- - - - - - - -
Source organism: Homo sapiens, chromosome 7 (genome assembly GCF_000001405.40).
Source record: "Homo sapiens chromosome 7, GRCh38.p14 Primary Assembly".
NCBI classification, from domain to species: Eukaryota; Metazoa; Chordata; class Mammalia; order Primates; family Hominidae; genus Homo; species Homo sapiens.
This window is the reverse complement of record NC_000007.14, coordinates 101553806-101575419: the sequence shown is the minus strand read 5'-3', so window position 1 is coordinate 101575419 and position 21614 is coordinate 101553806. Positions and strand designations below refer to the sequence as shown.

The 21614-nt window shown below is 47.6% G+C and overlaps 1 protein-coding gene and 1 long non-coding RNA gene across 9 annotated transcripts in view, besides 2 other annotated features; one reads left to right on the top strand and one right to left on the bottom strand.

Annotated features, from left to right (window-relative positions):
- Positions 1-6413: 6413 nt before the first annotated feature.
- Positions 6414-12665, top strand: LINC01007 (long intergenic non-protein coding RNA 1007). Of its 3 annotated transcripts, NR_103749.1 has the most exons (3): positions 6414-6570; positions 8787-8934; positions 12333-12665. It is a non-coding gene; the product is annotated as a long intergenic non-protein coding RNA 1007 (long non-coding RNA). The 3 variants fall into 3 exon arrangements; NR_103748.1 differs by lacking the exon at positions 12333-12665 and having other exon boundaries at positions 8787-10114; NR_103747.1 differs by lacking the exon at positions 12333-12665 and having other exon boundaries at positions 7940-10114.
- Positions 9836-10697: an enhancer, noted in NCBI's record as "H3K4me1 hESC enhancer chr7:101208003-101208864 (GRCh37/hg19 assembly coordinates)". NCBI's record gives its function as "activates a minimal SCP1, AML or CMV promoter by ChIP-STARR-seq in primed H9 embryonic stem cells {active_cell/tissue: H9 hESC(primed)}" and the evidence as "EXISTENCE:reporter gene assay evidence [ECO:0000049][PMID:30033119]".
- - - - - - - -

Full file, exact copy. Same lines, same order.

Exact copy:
Source organism: Homo sapiens, chromosome 7 (genome assembly GCF_000001405.40).
Source record: "Homo sapiens chromosome 7, GRCh38.p14 Primary Assembly".
NCBI classification, from domain to species: Eukaryota; Metazoa; Chordata; class Mammalia; order Primates; family Hominidae; genus Homo; species Homo sapiens.
This window is the reverse complement of record NC_000007.14, coordinates 101553806-101575419: the sequence shown is the minus strand read 5'-3', so window position 1 is coordinate 101575419 and position 21614 is coordinate 101553806. Positions and strand designations below refer to the sequence as shown.

The 21614-nt window shown below is 47.6% G+C and overlaps 1 protein-coding gene and 1 long non-coding RNA gene across 9 annotated transcripts in view, besides 2 other annotated features; one reads left to right on the top strand and one right to left on the bottom strand.

Annotated features, from left to right (window-relative positions):
- Positions 1-6413: 6413 nt before the first annotated feature.
- Positions 6414-12665, top strand: LINC01007 (long intergenic non-protein coding RNA 1007). Of its 3 annotated transcripts, NR_103749.1 has the most exons (3): positions 6414-6570; positions 8787-8934; positions 12333-12665. It is a non-coding gene; the product is annotated as a long intergenic non-protein coding RNA 1007 (long non-coding RNA). The 3 variants fall into 3 exon arrangements; NR_103748.1 differs by lacking the exon at positions 12333-12665 and having other exon boundaries at positions 8787-10114; NR_103747.1 differs by lacking the exon at positions 12333-12665 and having other exon boundaries at positions 7940-10114.
- Positions 9836-10697: an enhancer, noted in NCBI's record as "H3K4me1 hESC enhancer chr7:101208003-101208864 (GRCh37/hg19 assembly coordinates)". NCBI's record gives its function as "activates a minimal SCP1, AML or CMV promoter by ChIP-STARR-seq in primed H9 embryonic stem cells {active_cell/tissue: H9 hESC(primed)}" and the evidence as "EXISTENCE:reporter gene assay evidence [ECO:0000049][PMID:30033119]".